Union grant pays for teachers to visit homes

Jefferson Elementary School students arrive for the first day of school in this file photo. Parents of students who are entering kindergarten or seventh grade can receive home visits from teachers during the summer to prepare them for the new school year. Bob Beckstead/Watertown Daily Times

MASSENA — A grant from New York State United Teachers allowed 18 Massena Central School District staff members to make 99 home visits with parents and students last summer, and more staff members are now interested in joining.

District Community Schools Director Kristin Colarusso-Martin said they were initially scheduled to receive $5,000, which provides funding for training and stipends for the staff members. While the funding is through NYSUT, it comes from the National Education Institution.

“We asked them for a little bit more funding so we could do more visits. They ended up giving us $7,000. We trained 18 people. Our staff ended up going to visit 99 families, which is pretty exciting,” she said.

Superintendent Patrick Brady said the visits are part of the district’s plan to improve family engagement by having teachers and counselors visit homes of students who are transitioning into kindergarten and grade seven, two key transition years.

“The teachers go in teams of two, and they use a stipend for each visit. Last year, they got a stipend for each hour, based on our hourly rate. This year we’ll do it a little differently” by providing a $25 stipend per visit rather than an hourly rate, Ms. Colarusso-Martin said.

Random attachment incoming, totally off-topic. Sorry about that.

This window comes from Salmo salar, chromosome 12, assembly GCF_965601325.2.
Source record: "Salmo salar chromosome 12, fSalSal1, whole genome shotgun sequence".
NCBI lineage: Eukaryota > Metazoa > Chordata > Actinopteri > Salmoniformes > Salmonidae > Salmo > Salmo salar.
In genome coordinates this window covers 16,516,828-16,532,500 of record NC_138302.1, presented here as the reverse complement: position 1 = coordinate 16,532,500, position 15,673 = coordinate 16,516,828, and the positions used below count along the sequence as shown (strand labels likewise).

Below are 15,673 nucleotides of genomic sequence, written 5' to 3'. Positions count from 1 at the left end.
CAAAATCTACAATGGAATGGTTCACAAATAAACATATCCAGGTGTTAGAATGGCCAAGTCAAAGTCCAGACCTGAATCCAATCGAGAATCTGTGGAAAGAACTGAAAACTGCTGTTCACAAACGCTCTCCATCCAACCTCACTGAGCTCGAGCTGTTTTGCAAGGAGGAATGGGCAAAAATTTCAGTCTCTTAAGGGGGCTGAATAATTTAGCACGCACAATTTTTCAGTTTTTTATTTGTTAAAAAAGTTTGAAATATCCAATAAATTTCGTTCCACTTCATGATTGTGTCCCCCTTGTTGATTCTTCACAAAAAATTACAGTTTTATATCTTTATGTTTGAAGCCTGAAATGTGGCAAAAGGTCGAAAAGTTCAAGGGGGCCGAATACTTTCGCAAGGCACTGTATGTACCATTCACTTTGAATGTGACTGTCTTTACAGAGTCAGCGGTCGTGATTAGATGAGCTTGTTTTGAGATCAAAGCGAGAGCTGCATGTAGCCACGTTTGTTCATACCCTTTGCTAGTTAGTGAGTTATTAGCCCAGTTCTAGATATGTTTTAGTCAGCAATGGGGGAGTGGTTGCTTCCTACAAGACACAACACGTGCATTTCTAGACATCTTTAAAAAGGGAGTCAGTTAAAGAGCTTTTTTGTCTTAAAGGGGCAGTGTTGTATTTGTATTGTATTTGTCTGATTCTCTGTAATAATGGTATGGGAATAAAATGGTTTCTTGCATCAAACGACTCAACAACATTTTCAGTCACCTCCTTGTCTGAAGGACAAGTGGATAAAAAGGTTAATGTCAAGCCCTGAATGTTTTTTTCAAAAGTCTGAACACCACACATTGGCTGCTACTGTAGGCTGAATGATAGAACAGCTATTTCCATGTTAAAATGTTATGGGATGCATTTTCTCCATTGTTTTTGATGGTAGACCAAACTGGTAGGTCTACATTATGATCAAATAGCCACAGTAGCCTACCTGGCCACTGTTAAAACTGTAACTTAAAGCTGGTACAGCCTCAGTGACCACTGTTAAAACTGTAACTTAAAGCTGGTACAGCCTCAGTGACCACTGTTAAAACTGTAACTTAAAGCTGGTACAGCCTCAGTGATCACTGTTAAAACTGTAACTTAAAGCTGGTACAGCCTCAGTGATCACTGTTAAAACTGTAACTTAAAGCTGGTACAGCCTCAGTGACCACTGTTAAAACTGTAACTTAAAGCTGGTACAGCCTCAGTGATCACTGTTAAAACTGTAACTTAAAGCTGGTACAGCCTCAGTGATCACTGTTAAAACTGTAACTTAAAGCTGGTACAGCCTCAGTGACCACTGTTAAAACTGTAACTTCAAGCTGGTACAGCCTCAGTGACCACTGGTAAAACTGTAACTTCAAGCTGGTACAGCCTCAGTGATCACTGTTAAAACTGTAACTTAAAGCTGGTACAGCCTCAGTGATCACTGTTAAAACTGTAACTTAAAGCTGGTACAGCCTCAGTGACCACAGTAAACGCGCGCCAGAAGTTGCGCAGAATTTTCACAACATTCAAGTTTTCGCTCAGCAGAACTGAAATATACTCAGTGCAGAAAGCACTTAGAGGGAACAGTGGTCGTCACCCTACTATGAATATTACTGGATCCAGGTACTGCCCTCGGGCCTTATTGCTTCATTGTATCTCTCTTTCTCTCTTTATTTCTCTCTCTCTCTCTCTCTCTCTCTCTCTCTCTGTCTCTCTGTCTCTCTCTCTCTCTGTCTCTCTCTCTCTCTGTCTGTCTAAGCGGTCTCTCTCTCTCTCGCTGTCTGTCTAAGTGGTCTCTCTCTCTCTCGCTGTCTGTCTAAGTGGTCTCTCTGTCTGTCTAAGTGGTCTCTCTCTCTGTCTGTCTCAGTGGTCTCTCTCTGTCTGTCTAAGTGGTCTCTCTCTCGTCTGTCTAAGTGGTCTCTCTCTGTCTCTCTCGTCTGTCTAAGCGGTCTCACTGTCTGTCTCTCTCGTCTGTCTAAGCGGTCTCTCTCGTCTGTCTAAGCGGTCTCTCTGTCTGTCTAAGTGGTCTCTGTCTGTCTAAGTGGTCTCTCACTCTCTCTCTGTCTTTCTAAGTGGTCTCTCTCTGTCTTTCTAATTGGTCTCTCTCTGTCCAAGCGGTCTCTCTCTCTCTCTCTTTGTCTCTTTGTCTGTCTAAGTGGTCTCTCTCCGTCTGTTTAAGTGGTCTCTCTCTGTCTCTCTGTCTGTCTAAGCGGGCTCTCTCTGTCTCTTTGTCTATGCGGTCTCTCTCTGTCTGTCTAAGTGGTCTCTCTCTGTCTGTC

The district was contacted by NYSUT to participate again this year and will be receiving $6,000.

“It was really quite a surprise. They thought we did such a great job last year that they were inviting us to come back and do more visits this year. This year we have 21 staff. We actually added more people. The teachers all wanted to come back. Everybody from last year with the additional handful are going back on home visits,” she said.

Not every family will receive a visit, she said. Parents will be notified of the visits, but can opt out if they choose.

“It’s voluntary on both the part of the teacher teams and the parents,” she said.

“Our teachers felt that was a really valuable way to build relationships with families during the summer prior to starting the school year. They felt really strongly that going into the home and talking to parents and meeting and just talking about the hopes and dreams and expectations for the upcoming school year was so valuable,” Ms. Colarusso-Martin said.

The value was that when the parents received academic calls, emails or messages from the school, “parents were more responsive and were more likely to see the school as a partner in their children’s education,” she said.

Ms. Colarusso-Martin said they will continue meeting with parents of incoming kindergarten and seventh grade students, and will wear masks and practice social distancing.

She said the teachers are having a competition to see who could visit the most parents.

“Nightengale (Elementary School) has really jumped on this. Kindergarten kids were so excited to show them what they were working on over the summer. At the junior high, the kids at the seventh grade level were not quite as excited to see their teacher during the summer, but the parents were really happy. The parents had a lot of questions,” she said.

Ms. Colarusso-Martin said family home visits are traditionally done in urban settings, and Massena is being used across the state as a model for rural community schools.

“We’re really kind of paving the way for other rural schools,” she said.

Johnson Newspapers 7.1

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